The Materials Characterization Facility (MCF) is pleased to announce that in January, in collaboration with Rigaku, we will be hosting a workshop on X-ray Diffraction. January 5th will feature seminars from researchers and faculty at Georgia Tech and across the southeast including but not limited to Clemson, Emory, Florida State University, and JSNN. January 6th will feature hands on training and application of techniques and showing off the capabilities of the tools and the software.
Registration information will be posted on the MCF (mcf.gatech.edu) website as well on the Rigaku website.
The MCF is pleased to announce the installation of its latest X-Ray tool, the Bruker Tornado X–Ray Fluorescence (XRF) spectrometer. Featuring two sources, two detectors, and an automatic stage with micron-level positioning accuracy; the XRF is capable of measuring elements from C to U with a spot size down to 20um for high resolution elemental mapping of materials and devices.
In addition, advanced software packages: XMethod – for layer thickness calculation and AMICS – for automated mineral determination are available to users for sample analysis.
More information about the instrument and its capabilities will be updated on its webpage.
The tool is currently available for use and is available for requests for training on SUMS.
If you have questions about its capabilities please contact David Tavakoli: firstname.lastname@example.org
Demonstrations this Friday, August 12, 3:00-6:00PM
The benchtop XRD from Rigaku is now available for use in the MCF and is on SUMS! More information about the instrument can be found here! This Friday, August 12, from 3:00-6:00, David Tavakoli will be demonstrating the capabilities of the newest XRD on campus. If you have samples you would like to try or are curious and want to know more, please make an appointment.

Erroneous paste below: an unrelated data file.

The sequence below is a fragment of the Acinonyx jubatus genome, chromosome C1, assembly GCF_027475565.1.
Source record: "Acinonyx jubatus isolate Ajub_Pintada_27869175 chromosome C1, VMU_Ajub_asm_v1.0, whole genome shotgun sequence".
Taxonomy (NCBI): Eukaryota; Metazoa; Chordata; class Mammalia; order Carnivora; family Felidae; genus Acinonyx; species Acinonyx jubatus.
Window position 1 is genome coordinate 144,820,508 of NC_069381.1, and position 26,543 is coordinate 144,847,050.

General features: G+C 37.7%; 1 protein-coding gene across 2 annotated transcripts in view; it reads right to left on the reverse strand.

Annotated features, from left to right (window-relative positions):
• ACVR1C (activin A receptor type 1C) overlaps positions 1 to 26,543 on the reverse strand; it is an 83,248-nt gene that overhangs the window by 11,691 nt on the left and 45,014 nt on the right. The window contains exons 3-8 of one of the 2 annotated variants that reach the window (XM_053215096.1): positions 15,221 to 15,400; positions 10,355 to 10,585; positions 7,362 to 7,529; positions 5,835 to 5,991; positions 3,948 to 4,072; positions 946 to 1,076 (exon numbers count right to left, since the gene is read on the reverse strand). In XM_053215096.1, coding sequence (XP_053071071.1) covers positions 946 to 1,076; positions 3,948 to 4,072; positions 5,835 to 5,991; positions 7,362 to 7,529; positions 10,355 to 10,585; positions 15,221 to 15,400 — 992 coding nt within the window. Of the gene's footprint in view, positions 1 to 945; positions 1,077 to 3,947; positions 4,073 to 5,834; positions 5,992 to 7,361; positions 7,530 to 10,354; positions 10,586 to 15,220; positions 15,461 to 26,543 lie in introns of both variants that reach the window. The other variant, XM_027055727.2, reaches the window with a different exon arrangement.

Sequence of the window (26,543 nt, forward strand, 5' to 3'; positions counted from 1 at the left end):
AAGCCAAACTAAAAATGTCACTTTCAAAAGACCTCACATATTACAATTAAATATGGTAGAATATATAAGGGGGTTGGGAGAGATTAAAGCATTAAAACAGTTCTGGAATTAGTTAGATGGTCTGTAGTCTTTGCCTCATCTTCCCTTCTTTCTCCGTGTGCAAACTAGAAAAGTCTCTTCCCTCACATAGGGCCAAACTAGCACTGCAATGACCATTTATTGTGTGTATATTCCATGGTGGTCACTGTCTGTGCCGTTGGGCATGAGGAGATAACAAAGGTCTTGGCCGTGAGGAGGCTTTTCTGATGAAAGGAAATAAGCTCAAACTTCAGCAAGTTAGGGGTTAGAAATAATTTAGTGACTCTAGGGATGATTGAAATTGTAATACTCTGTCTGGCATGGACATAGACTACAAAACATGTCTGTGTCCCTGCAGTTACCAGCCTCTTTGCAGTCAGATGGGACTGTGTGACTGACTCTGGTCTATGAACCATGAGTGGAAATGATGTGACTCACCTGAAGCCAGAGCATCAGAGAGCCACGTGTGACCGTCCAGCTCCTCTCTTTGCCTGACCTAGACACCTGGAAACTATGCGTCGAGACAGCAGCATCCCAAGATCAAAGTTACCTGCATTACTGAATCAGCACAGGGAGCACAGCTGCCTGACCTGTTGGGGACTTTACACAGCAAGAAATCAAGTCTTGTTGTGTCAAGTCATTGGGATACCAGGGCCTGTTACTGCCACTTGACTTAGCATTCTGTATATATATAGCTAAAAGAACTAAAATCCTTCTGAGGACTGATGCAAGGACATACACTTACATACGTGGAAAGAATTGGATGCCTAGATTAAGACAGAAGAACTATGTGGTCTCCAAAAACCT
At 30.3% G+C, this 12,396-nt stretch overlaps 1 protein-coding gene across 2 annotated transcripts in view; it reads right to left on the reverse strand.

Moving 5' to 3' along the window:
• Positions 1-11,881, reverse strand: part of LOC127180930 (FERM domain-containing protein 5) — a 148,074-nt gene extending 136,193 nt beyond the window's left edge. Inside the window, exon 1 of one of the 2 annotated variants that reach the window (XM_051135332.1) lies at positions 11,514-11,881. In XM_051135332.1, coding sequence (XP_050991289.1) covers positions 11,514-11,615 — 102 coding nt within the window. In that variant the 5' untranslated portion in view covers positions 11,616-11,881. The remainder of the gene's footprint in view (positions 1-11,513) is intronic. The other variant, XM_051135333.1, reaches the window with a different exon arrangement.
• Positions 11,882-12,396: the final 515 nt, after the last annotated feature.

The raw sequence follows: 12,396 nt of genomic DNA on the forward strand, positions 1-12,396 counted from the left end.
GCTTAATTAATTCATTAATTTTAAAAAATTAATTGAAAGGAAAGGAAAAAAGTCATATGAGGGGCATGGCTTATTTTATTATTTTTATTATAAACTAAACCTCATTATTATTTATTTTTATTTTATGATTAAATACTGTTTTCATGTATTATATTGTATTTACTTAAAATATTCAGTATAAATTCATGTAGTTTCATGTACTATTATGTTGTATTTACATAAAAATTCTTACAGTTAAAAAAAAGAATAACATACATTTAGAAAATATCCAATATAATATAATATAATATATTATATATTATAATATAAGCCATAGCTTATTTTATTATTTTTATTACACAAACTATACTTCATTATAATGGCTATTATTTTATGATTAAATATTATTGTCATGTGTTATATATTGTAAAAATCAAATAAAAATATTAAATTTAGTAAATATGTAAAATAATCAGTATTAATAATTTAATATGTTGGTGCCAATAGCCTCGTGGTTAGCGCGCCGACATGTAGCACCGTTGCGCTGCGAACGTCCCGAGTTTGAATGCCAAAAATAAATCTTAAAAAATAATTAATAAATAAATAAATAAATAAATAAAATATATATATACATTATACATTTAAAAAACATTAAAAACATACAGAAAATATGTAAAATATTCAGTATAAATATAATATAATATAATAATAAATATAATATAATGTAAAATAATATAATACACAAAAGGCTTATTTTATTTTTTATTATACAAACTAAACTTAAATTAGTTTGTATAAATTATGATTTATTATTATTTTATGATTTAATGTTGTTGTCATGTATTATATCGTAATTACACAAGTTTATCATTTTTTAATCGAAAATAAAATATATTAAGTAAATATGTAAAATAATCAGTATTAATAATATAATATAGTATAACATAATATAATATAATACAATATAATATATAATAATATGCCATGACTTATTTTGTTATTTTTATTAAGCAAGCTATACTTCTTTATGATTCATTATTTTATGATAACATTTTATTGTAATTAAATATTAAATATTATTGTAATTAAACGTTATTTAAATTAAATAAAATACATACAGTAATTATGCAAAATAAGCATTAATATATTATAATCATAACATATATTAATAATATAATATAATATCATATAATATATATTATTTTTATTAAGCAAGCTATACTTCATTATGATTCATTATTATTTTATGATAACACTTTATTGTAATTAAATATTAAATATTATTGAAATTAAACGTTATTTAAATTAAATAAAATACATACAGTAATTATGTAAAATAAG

Rigaku will be hosting a virtual conference on XRD and XRF this week that is free to register here!
Due to the COVID-19 induced cancellations of the Microscopy & MicroAnalysis, Denver X-ray, and American Crystallographic Association physical conferences this summer, Rigaku will be live webcasting a 3-day virtual Analytical X-ray Convention from our laboratory facility in Texas. The webcasts will take place Tuesday 8/4 – Thursday 8/6 and will feature live seminars on X-ray techniques and live instrument demonstrations.
Enjoy the presentations on Channel 1 (XRD), Channel 2 (XRF) and Channel 3 (X-ray Microscopy), and make sure to stop by our Concierge Booth on Channel 4 to say hello, live video chat, and participate in some fun events. We will be announcing upcoming Channel 4 events on the channel itself and via our Rigaku twitter feed (@rigaku, hashtag #RAXC2020), which you can view see on the right to keep up to date with what is going on.
Check the starting times for each day in the program, as different channels have different starting times. All four channels will be broadcast simultaneously and you can move among the four booths using the channel links.